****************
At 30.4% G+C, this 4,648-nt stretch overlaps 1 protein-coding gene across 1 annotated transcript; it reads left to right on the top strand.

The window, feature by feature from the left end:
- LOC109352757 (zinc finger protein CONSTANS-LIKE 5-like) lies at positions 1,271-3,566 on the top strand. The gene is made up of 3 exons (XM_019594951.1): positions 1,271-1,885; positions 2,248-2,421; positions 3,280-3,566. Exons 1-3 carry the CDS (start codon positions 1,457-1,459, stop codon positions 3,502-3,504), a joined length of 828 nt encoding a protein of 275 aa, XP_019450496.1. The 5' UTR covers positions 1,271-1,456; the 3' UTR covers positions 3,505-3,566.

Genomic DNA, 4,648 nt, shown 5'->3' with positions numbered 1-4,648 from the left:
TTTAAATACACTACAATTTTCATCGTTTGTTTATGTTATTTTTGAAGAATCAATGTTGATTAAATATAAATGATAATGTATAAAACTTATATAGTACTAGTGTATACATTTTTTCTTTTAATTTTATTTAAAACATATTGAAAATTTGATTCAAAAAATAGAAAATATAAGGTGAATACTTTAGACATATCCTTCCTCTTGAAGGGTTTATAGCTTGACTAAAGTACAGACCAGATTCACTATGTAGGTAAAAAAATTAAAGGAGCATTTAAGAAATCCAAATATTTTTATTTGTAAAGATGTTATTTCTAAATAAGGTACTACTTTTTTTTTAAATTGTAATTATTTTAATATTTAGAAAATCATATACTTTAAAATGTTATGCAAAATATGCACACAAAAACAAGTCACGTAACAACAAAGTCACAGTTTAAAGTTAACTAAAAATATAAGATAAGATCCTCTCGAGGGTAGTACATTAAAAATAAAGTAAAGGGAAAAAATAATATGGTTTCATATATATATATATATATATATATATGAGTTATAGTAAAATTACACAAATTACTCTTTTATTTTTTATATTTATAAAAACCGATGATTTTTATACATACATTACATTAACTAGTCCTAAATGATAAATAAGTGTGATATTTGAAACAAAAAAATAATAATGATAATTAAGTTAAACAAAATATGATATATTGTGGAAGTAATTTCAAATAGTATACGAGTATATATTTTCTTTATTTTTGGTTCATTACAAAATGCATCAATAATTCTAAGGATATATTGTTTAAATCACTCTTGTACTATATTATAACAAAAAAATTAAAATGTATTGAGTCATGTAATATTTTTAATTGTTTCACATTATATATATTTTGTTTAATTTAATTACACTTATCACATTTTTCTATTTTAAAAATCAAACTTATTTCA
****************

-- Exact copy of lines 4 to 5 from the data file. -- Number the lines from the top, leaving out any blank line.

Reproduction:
Genomic DNA, 4,648 nt, shown 5'->3' with positions numbered 1-4,648 from the left:
TTTAAATACACTACAATTTTCATCGTTTGTTTATGTTATTTTTGAAGAATCAATGTTGATTAAATATAAATGATAATGTATAAAACTTATATAGTACTAGTGTATACATTTTTTCTTTTAATTTTATTTAAAACATATTGAAAATTTGATTCAAAAAATAGAAAATATAAGGTGAATACTTTAGACATATCCTTCCTCTTGAAGGGTTTATAGCTTGACTAAAGTACAGACCAGATTCACTATGTAGGTAAAAAAATTAAAGGAGCATTTAAGAAATCCAAATATTTTTATTTGTAAAGATGTTATTTCTAAATAAGGTACTACTTTTTTTTTAAATTGTAATTATTTTAATATTTAGAAAATCATATACTTTAAAATGTTATGCAAAATATGCACACAAAAACAAGTCACGTAACAACAAAGTCACAGTTTAAAGTTAACTAAAAATATAAGATAAGATCCTCTCGAGGGTAGTACATTAAAAATAAAGTAAAGGGAAAAAATAATATGGTTTCATATATATATATATATATATATATATGAGTTATAGTAAAATTACACAAATTACTCTTTTATTTTTTATATTTATAAAAACCGATGATTTTTATACATACATTACATTAACTAGTCCTAAATGATAAATAAGTGTGATATTTGAAACAAAAAAATAATAATGATAATTAAGTTAAACAAAATATGATATATTGTGGAAGTAATTTCAAATAGTATACGAGTATATATTTTCTTTATTTTTGGTTCATTACAAAATGCATCAATAATTCTAAGGATATATTGTTTAAATCACTCTTGTACTATATTATAACAAAAAAATTAAAATGTATTGAGTCATGTAATATTTTTAATTGTTTCACATTATATATATTTTGTTTAATTTAATTACACTTATCACATTTTTCTATTTTAAAAATCAAACTTATTTCA